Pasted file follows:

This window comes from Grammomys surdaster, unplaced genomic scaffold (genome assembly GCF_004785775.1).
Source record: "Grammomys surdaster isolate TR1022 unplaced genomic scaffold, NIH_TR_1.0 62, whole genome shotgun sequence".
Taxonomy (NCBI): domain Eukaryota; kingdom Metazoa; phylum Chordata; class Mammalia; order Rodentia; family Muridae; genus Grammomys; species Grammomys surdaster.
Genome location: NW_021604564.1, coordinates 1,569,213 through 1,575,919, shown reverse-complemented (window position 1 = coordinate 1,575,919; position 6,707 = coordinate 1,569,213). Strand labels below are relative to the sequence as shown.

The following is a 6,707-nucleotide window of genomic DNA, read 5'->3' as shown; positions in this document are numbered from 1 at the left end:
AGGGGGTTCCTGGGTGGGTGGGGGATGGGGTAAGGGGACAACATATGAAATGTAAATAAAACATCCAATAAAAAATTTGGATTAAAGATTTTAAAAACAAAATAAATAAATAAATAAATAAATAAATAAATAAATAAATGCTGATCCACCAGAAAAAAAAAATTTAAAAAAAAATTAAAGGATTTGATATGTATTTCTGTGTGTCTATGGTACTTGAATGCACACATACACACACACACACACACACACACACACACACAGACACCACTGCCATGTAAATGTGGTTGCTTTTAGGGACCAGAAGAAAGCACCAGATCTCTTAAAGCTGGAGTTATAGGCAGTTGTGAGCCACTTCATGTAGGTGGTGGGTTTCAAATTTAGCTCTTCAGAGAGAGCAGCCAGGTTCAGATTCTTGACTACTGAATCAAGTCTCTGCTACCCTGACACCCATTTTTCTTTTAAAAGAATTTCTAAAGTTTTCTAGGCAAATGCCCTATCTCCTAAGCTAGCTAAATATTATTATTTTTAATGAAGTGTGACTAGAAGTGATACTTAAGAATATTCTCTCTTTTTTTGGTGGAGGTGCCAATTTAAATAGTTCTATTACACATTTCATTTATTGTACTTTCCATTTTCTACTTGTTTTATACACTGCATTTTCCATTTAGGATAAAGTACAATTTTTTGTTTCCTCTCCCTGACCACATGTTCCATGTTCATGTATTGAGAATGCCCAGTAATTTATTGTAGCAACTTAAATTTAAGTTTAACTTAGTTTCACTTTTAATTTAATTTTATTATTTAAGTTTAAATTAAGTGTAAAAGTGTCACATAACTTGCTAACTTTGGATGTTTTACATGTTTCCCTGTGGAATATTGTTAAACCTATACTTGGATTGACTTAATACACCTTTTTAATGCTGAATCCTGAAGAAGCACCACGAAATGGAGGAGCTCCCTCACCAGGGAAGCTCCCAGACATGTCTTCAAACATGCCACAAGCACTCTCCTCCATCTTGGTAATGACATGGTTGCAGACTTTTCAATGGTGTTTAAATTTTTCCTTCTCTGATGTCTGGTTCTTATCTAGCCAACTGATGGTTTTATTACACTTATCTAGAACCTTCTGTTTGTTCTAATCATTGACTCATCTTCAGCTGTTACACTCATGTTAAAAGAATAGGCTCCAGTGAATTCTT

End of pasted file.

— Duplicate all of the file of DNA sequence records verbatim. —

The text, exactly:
This window comes from Grammomys surdaster, unplaced genomic scaffold (genome assembly GCF_004785775.1).
Source record: "Grammomys surdaster isolate TR1022 unplaced genomic scaffold, NIH_TR_1.0 62, whole genome shotgun sequence".
Taxonomy (NCBI): domain Eukaryota; kingdom Metazoa; phylum Chordata; class Mammalia; order Rodentia; family Muridae; genus Grammomys; species Grammomys surdaster.
Genome location: NW_021604564.1, coordinates 1,569,213 through 1,575,919, shown reverse-complemented (window position 1 = coordinate 1,575,919; position 6,707 = coordinate 1,569,213). Strand labels below are relative to the sequence as shown.

The following is a 6,707-nucleotide window of genomic DNA, read 5'->3' as shown; positions in this document are numbered from 1 at the left end:
AGGGGGTTCCTGGGTGGGTGGGGGATGGGGTAAGGGGACAACATATGAAATGTAAATAAAACATCCAATAAAAAATTTGGATTAAAGATTTTAAAAACAAAATAAATAAATAAATAAATAAATAAATAAATAAATAAATGCTGATCCACCAGAAAAAAAAAATTTAAAAAAAAATTAAAGGATTTGATATGTATTTCTGTGTGTCTATGGTACTTGAATGCACACATACACACACACACACACACACACACACACACACAGACACCACTGCCATGTAAATGTGGTTGCTTTTAGGGACCAGAAGAAAGCACCAGATCTCTTAAAGCTGGAGTTATAGGCAGTTGTGAGCCACTTCATGTAGGTGGTGGGTTTCAAATTTAGCTCTTCAGAGAGAGCAGCCAGGTTCAGATTCTTGACTACTGAATCAAGTCTCTGCTACCCTGACACCCATTTTTCTTTTAAAAGAATTTCTAAAGTTTTCTAGGCAAATGCCCTATCTCCTAAGCTAGCTAAATATTATTATTTTTAATGAAGTGTGACTAGAAGTGATACTTAAGAATATTCTCTCTTTTTTTGGTGGAGGTGCCAATTTAAATAGTTCTATTACACATTTCATTTATTGTACTTTCCATTTTCTACTTGTTTTATACACTGCATTTTCCATTTAGGATAAAGTACAATTTTTTGTTTCCTCTCCCTGACCACATGTTCCATGTTCATGTATTGAGAATGCCCAGTAATTTATTGTAGCAACTTAAATTTAAGTTTAACTTAGTTTCACTTTTAATTTAATTTTATTATTTAAGTTTAAATTAAGTGTAAAAGTGTCACATAACTTGCTAACTTTGGATGTTTTACATGTTTCCCTGTGGAATATTGTTAAACCTATACTTGGATTGACTTAATACACCTTTTTAATGCTGAATCCTGAAGAAGCACCACGAAATGGAGGAGCTCCCTCACCAGGGAAGCTCCCAGACATGTCTTCAAACATGCCACAAGCACTCTCCTCCATCTTGGTAATGACATGGTTGCAGACTTTTCAATGGTGTTTAAATTTTTCCTTCTCTGATGTCTGGTTCTTATCTAGCCAACTGATGGTTTTATTACACTTATCTAGAACCTTCTGTTTGTTCTAATCATTGACTCATCTTCAGCTGTTACACTCATGTTAAAAGAATAGGCTCCAGTGAATTCTT